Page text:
There were a couple of things that made the office particularly magnificent. Firstly, there was an awesome view out towards the sea, if you ignored the wire fence in the way – much better than the earthen bank we got on the other side of the building. Secondly, it had wall-to-wall carpet, a luxury most people didn't even have in their homes. Obviously, I did, but it felt a hedonistic delight to have it at work. All we had in our office were bare tiles, and half of those were cracked. Admittedly this dark green carpet was a little worse for wear, but still.
Dave stared gloomily at Norman's chair.
'I guess you'll be sitting there by the end of the day,' he said.
'I'm not counting my chickens,' I said. 'Could be either of us.'
'Yeah, right. They'll be too scared of your Dad to pick anyone else.'
That was a fair point, but I hoped it was wrong. I've told my father often enough I want to make my own way, and he always avers – in his usual pompously overbearing manner – that he'd never dream of interfering on my behalf, but that doesn't mean the influence isn't there.
'You know I've told Dad not to interfere,' I said.
I'm not sure I even convinced myself. My Dad was the big cheese, the Minister of Information, good old XD himself. I never had any choice but to join the Ministry once I was of age, but I was determined to climb the ladder thanks to my own merit.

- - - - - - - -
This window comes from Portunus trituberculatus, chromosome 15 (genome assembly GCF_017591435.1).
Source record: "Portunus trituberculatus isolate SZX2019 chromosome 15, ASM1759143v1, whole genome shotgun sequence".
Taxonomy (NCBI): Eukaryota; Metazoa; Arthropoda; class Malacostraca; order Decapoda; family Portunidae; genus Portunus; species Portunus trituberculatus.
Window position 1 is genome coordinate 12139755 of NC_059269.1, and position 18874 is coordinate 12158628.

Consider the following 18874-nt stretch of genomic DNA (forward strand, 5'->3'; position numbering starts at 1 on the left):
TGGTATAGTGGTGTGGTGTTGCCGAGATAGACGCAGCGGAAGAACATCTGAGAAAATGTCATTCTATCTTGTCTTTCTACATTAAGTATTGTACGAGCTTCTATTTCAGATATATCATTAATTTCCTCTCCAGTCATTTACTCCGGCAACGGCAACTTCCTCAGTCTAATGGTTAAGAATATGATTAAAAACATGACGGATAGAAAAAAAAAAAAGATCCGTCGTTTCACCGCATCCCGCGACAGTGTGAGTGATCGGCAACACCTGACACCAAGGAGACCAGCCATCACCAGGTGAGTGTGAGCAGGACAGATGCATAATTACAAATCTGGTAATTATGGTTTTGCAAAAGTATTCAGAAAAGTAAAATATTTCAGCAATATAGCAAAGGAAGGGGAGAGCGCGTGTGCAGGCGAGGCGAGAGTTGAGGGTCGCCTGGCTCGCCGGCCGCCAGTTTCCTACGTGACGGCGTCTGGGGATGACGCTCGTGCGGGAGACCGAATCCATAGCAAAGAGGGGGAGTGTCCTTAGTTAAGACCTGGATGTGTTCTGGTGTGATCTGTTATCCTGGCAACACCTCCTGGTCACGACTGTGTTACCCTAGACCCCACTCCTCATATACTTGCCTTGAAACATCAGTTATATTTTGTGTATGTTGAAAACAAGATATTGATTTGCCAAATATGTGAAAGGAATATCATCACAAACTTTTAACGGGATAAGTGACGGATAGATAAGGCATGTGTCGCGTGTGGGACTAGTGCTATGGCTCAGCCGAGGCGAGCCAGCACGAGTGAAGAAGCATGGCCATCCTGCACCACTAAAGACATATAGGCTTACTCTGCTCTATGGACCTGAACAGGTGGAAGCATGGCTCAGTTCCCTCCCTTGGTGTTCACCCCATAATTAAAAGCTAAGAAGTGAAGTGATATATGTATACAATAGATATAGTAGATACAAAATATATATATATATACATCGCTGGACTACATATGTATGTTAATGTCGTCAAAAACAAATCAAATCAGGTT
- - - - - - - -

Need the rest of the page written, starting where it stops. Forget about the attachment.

It was a bit of a bugger that career advancement usually needed someone above you to die, and then we could all shuffle up to fill in the gaps, while supportively refraining from stabbing each other in the back – at least, while anyone looking.
As the senior two-pointers in the section, the role of Norman's replacement was always going to boil down to a choice between the two of us. Despite Dave being a year older, I'm convinced my record was better than his. I've certainly had a wider range of hands-on experience, a lot of it out investigating in the community, but who knows how these committees make their decisions.
'You think that matters?' said Dave. 'They know who he is. They know who you are. That'll be enough.'
I bent over and picked up an invisible object from the carpet, proffering it to him. He glared back at me blankly.
'It's your chip,' I said. 'It just fell off your shoulder.'
Without speaking, he wheeled and left the office.
OK, I admit it. I could be an insufferable jerk back then.
Don't get me wrong. I'd gotten on pretty well with Dave Elkington over the years we'd worked together, and we'd risen to the head of a pretty efficient section in the Ministry, identifying and correcting misinformation whenever it reared its ugly head out in the community. It was inevitable really that this would always stand between us, the expectation that I'd be ahead of him in the queue thanks to my father. He was probably right, although I'm sure I'd be there on merit anyway.
I followed Dave into our office, which was down the corridor a little. He'd sat behind his ramshackle desk and was aggressively opening the brown envelopes in his in tray. I could feel how annoyed he was. It had been one step too far at the wrong time.
'Sorry, Dave,' I said, using his real name for effect. 'Look, it's going to be a tense day for both of us. That was my fault, sorry. Truce?'
He looked up and smiled thinly.